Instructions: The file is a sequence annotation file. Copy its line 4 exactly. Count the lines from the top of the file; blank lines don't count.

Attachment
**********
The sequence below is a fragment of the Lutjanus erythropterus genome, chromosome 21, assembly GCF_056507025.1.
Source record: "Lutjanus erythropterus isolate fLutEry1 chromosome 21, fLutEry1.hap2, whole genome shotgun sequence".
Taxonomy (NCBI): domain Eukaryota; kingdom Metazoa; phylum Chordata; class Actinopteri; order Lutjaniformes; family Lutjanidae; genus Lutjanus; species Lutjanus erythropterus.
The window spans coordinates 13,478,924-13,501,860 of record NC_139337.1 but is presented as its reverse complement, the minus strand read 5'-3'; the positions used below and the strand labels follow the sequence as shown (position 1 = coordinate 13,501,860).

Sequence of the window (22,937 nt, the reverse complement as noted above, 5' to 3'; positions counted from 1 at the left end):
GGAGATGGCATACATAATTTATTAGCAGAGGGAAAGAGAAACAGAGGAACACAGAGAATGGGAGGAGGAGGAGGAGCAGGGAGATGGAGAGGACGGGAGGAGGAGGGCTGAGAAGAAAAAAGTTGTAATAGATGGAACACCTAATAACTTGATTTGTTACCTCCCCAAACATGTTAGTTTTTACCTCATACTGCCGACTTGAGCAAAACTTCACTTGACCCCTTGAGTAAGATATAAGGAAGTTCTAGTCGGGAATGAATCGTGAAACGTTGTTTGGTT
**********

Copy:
The window spans coordinates 13,478,924-13,501,860 of record NC_139337.1 but is presented as its reverse complement, the minus strand read 5'-3'; the positions used below and the strand labels follow the sequence as shown (position 1 = coordinate 13,501,860).